23 Area Expansion Expansion on heating. A0 A Area expansion is analogous to the enlargement of a photograph.Example shows heated nut that shrinks to a tight fit after cooling down.
24 Calculating Area Expansion A0 = L0W0 A = LWDWDLLLoWoWL = L0 + aL0 Dt W = W0 + aW0 DtL = L0(1 + aDt ) W = W0(1 + aDtA = LW = L0W0(1 + aDt)2A = A0(1 + 2a Dt)Area Expansion: DA = 2aA0 Dt
25 Expansion is the same in all directions (L, W, and H), thus: Volume ExpansionExpansion is the same in all directions (L, W, and H), thus:DV = bV0 Dtb = 3aThe constant b is the coefficient of volume expansion.
26 Vovr = bGV0 Dt - bPV0 Dt = (bG - bP )V0 Dt Example 3. A 200-cm3 Pyrex beaker is filled to the top with glycerine. The system is then heated from 200C to 800C. How much glycerine overflows the container?Vovr= ?V0V200C800C200 cm3Glycerine: b = 5.1 x 10-4/C0Pyrex: b = 3a b = 3(0.3 x 10-5/C0) b = 0.9 x 10-5/C0Vover = DVG - DVPVovr = bGV0 Dt - bPV0 Dt = (bG - bP )V0 DtVovr = (5.1 x 10-4/C x 10-5/C0)(200 cm3)(800C - 200C)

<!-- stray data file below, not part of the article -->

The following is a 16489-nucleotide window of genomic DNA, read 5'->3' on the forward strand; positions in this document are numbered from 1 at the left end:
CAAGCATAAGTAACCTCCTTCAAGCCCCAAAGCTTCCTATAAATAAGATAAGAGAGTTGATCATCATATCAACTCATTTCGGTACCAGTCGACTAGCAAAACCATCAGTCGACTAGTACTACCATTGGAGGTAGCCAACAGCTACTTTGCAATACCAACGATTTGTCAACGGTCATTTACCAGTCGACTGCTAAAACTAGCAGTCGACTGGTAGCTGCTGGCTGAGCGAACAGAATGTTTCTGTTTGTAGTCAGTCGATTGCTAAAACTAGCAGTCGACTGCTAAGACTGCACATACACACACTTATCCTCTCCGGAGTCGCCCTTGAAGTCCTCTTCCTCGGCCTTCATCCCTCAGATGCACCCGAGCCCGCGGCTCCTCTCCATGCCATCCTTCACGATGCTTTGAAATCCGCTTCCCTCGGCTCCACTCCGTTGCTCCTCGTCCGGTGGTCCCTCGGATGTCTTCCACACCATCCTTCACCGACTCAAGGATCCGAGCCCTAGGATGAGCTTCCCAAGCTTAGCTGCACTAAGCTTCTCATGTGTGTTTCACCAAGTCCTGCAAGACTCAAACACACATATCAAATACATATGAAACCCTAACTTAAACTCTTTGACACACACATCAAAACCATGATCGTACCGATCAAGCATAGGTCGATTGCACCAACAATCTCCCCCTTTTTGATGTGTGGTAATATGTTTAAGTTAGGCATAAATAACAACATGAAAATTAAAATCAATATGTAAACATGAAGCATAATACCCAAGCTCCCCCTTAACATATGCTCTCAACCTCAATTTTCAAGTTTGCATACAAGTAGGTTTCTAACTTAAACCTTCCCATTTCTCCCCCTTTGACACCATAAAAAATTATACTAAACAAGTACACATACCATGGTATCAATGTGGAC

27 Vovr = bGV0 Dt - bPV0 Dt = (bG - bP )V0 Dt Example 3. (CONTINUED)Vovr= ?V0V200C800C200 cm3Glycerine: b = 5.1 x 10-4/C0Pyrex: b = 3a b = 3(0.3 x 10-5/C0) b = 0.9 x 10-5/C0Vover = DVG - DVPVovr = bGV0 Dt - bPV0 Dt = (bG - bP )V0 DtVovr = (5.1 x 10-4/C x 10-5/C0)(200 cm3)(800C - 200C)Volume Overflow = 6.01 cm3
28 SummaryThermal energy is the total internal energy of an object: the sum of its molecular kinetic and potential energies.Thermal energy = U + KThe Zeroth Law of Thermodynamics: If two objects A and B are separately in equilibrium with a third object C, then objects A and B are in thermal equilibrium with each other.ABThermal EquilibriumAObject CB
30 Summary: Expansion Linear Expansion: to t Area Expansion: DA = 2aA0 Dt LoLtotDA = 2aA0 DtArea Expansion:ExpansionA0A
31 Expansion is the same in all directions (L, W, and H), thus: Volume ExpansionExpansion is the same in all directions (L, W, and H), thus:DV = bV0 Dtb = 3aThe constant b is the coefficient of volume expansion.
32 CONCLUSION: Chapter 16 Temperature and Expansion